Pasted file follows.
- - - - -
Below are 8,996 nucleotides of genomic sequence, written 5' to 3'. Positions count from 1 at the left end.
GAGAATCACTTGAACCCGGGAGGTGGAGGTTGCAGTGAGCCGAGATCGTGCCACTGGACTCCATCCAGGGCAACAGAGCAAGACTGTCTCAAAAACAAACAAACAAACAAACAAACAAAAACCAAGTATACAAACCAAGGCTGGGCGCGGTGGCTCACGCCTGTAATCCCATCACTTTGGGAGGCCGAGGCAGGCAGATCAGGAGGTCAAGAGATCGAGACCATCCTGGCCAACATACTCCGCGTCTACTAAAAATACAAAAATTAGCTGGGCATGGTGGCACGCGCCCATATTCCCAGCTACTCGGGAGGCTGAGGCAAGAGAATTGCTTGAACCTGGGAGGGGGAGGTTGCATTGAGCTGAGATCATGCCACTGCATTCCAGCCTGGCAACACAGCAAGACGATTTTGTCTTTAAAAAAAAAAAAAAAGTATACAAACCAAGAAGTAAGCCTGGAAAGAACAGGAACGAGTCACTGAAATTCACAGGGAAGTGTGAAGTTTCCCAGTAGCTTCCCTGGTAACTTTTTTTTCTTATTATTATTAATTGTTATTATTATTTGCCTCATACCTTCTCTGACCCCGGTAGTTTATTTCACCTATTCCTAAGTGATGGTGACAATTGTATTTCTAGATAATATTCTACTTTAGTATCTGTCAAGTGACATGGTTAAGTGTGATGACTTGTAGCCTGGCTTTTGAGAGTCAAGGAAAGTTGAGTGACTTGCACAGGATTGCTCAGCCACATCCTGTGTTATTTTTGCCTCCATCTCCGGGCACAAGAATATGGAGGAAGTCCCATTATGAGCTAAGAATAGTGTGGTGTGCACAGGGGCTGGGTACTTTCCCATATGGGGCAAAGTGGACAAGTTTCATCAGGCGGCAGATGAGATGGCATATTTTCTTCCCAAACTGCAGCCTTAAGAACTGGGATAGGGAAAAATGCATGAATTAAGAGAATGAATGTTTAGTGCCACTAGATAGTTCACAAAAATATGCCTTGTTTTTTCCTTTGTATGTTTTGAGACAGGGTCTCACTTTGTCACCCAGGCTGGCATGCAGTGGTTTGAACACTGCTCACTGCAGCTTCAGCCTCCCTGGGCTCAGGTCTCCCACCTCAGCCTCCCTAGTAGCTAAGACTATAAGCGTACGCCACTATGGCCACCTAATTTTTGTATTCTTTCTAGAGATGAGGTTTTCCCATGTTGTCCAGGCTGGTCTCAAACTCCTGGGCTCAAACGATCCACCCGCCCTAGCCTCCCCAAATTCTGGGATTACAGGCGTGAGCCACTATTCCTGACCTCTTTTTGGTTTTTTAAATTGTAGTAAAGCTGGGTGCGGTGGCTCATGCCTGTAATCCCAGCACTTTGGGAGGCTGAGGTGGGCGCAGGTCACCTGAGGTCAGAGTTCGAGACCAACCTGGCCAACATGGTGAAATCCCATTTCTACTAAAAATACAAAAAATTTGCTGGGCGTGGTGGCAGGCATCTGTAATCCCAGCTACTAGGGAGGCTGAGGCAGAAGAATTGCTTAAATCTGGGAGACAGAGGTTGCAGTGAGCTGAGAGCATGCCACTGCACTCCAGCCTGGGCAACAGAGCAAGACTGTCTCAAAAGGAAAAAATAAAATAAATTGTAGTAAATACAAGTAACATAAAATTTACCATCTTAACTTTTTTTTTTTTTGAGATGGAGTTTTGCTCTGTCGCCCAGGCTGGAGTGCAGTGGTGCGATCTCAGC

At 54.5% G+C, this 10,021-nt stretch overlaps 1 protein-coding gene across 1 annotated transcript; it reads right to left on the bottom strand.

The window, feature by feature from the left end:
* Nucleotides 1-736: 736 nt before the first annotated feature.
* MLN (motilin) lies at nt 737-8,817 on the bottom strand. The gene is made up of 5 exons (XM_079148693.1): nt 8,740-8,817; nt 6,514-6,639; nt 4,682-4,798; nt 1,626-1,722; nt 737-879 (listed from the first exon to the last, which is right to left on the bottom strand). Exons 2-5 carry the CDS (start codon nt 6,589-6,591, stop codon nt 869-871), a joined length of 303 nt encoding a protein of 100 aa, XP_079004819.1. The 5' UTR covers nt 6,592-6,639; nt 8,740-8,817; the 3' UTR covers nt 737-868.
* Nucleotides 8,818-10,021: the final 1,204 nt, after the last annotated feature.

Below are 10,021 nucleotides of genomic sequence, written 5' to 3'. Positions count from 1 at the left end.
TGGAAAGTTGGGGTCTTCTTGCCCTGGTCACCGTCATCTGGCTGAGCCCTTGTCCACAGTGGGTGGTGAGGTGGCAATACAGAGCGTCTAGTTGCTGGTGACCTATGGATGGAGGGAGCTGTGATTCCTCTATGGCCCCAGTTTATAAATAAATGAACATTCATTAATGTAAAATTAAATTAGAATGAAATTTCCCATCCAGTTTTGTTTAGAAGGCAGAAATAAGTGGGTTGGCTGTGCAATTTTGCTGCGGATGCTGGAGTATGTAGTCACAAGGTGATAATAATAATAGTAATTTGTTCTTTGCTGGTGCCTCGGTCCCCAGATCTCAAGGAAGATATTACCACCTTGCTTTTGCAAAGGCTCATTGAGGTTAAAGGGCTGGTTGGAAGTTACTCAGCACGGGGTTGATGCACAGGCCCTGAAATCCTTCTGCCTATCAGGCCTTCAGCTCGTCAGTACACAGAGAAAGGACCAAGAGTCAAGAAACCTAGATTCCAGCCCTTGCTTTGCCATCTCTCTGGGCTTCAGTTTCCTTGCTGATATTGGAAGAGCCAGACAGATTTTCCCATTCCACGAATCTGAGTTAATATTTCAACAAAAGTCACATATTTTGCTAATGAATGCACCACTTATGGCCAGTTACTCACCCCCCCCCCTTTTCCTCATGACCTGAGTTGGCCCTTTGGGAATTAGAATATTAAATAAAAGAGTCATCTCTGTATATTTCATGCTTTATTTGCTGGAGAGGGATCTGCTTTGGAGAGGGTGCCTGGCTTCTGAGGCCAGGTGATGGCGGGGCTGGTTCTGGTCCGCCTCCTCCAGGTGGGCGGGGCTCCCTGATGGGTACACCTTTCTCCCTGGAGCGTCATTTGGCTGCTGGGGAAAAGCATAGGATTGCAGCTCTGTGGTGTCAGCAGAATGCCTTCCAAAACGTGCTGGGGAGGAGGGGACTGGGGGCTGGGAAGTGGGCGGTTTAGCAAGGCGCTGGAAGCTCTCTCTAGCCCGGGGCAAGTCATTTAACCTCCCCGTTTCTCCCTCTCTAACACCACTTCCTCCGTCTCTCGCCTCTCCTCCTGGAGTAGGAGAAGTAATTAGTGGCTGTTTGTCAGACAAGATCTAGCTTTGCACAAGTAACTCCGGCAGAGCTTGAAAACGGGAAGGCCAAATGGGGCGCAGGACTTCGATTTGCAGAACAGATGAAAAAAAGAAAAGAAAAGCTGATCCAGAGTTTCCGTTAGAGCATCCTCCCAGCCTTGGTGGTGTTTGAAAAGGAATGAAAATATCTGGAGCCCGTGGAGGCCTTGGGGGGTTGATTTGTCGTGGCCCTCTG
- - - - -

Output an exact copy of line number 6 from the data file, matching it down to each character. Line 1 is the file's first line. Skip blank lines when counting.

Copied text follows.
* MLN (motilin) lies at nt 737-8,817 on the bottom strand. The gene is made up of 5 exons (XM_079148693.1): nt 8,740-8,817; nt 6,514-6,639; nt 4,682-4,798; nt 1,626-1,722; nt 737-879 (listed from the first exon to the last, which is right to left on the bottom strand). Exons 2-5 carry the CDS (start codon nt 6,589-6,591, stop codon nt 869-871), a joined length of 303 nt encoding a protein of 100 aa, XP_079004819.1. The 5' UTR covers nt 6,592-6,639; nt 8,740-8,817; the 3' UTR covers nt 737-868.